Source: Scott Magids, Alan Zorfas, and Daniel Leemon, “The New Science of Customer Emotions” 

 

This emotional connection gap represents an enormous opportunity for all brands to transform satisfied customers into emotionally connected and more valuable ones.

Source: The New Science of Customer Emotions

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The Power of Data Analysis

Global competition and increasingly ambitious business objectives leave no room for instinctive decision making.  Staying ahead in a world of infinite social media tweets and posts and online shops requires a 360-degree view of the elusive customer to guarantee successful and goal oriented omni-channel brand engagement. You have to know your customer and their every wish and desire to service them strategically and uniquely to guarantee sustainable success.

However, a 2017 CMO survey by Black Ink revealed that marketers perceived access to advanced analytics and general data to be the biggest hurdles in marketing; and, continually find themselves forced to rely on legacy solutions such as Excel or CRM systems.

The key to sustainably successful marketing is to align data insights with strategic company objectives.

Ask yourself:

  • What are your core objectives?
  • How does marketing contribute to these objectives?
  • Which data can you utilize to analyse your performance?
  • How will you measure success?
  • How can you design and install a systematic and continuous measurement process?

These questions will help you identify your key objectives and strategically collect and analyse data to measure success and inform strategy.

Be very selective about which data you choose to analyse and how and why. Metrics should only be included if the relationship between the metric and the goal is clear.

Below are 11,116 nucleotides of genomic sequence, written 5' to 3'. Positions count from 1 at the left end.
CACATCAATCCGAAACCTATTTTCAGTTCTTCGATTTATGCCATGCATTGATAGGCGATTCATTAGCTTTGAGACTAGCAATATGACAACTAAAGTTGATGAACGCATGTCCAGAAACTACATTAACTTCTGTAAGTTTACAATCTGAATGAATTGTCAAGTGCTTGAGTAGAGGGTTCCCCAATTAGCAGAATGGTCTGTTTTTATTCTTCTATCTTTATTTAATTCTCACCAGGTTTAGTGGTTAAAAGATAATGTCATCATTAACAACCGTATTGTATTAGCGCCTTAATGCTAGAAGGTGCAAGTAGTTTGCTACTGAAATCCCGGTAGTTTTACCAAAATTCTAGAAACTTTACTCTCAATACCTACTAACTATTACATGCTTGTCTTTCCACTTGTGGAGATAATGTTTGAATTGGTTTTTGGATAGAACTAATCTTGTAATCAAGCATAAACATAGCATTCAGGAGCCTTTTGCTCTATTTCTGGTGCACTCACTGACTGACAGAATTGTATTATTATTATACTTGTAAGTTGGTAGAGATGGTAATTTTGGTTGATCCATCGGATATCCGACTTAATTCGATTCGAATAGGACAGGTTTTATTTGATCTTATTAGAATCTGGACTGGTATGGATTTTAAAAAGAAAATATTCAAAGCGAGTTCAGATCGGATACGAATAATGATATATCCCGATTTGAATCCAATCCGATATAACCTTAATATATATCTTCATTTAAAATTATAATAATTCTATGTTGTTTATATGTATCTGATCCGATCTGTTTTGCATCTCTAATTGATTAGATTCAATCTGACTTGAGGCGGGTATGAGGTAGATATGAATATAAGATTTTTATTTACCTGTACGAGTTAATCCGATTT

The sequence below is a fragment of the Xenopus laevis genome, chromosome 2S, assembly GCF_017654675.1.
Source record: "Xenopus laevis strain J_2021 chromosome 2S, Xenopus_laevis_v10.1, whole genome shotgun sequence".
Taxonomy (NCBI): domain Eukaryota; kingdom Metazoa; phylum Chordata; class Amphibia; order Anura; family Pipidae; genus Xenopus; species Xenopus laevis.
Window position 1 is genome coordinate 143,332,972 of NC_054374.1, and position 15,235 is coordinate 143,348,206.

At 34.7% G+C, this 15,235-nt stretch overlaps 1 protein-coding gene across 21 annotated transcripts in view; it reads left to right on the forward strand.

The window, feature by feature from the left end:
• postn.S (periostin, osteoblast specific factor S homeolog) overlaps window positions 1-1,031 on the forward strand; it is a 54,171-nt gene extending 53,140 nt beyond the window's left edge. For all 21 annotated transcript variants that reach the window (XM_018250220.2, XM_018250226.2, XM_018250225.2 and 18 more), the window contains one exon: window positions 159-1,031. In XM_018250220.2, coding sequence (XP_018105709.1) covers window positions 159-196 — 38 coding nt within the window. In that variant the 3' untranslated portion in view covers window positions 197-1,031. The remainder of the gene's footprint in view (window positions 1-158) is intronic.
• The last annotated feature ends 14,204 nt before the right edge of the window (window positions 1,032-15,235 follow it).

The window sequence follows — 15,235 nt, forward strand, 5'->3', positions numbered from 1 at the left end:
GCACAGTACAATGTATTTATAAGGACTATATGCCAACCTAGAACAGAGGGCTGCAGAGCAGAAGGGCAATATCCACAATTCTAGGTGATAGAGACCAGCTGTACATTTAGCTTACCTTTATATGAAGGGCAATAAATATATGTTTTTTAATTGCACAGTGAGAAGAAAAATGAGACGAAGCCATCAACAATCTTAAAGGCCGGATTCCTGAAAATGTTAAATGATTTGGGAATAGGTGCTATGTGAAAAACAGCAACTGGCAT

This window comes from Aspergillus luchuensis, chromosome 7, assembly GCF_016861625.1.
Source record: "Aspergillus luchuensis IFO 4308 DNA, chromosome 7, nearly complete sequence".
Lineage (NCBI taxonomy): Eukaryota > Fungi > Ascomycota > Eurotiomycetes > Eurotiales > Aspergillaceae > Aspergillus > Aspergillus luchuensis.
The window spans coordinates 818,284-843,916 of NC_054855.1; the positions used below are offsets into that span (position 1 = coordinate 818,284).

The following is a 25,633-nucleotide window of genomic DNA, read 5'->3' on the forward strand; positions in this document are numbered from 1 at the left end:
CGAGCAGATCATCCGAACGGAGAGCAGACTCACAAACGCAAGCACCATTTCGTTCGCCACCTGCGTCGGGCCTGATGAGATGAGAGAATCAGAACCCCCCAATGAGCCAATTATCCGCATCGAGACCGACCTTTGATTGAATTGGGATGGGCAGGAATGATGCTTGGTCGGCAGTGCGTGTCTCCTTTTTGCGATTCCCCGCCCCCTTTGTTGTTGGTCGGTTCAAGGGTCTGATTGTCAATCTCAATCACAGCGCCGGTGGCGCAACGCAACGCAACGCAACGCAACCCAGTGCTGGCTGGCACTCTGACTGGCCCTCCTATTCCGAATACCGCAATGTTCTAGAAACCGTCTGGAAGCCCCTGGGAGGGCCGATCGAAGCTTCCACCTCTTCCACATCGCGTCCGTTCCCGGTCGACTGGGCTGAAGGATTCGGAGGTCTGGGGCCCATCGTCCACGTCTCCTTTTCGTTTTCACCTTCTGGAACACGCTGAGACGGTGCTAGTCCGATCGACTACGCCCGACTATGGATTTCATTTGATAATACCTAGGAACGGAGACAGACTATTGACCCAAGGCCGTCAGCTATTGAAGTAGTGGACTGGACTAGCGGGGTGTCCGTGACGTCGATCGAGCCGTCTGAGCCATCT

Such as:

Goal

Metric

Increase brand awareness number of daily website visitors
Focus budget on most profitable customer segments return on ad spend
Maintain market leader position content trends
Optimise spending on campaigns campaign conversion rates

 

This objectives-focused data analysis approach makes data both accessible as well as actionable by providing an in-depth performance summary, enabling decision making on the spot.

Metrics should be re-evaluated and modified regularly and made accessible to all team members; guaranteeing informed, prompt and appropriate decision making and goal oriented actions.

Source: Marketing Analytics dashboards: The do’s and don’ts

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Market Research – The Key to Successful Marketing

Marketing is a vital part of business operations, as it promotes the business brand, products and, importantly, what they stand for, hopefully in front of the company’s target audience and ultimately grow their customer base and sales.

However, every business differs in its products, services, customers, target audiences, distribution and many more factors. So, the success of every marketing strategy depends on market insights, informed strategy and appropriate budget allocations.

In order to develop an effective marketing strategy and maximise outcomes, businesses have to understand their own industry trends and inform themselves about major players within the industry in order to identify threats and opportunities (to their business), prior to potential disruption of sales, but also jumping on any first-mover competitive advantages there may be.

An in-depth analysis of regulations and risk factors, such as impacts of political and financial fluctuations will help risk mitigation or avoidance of some costly missteps down the track.

The importance of an overview of industry external influences, such as substitute and complementary industries is commonly underestimated. Strategy informed with industry insights allows a business or company to position themselves to add more value to their customers’ lives, and also helps to define and improve the company’s Unique Selling Proposition (USP), i.e. that X-Factor.

A crucial part of market research is the identification and profiling of target customer groups. This will inform the development of new products and/or services, as well as assisting in targeting marketing campaigns, maximising outcome, whilst minimising expenses, i.e. reducing expenditure in areas where it is not needed as urgently.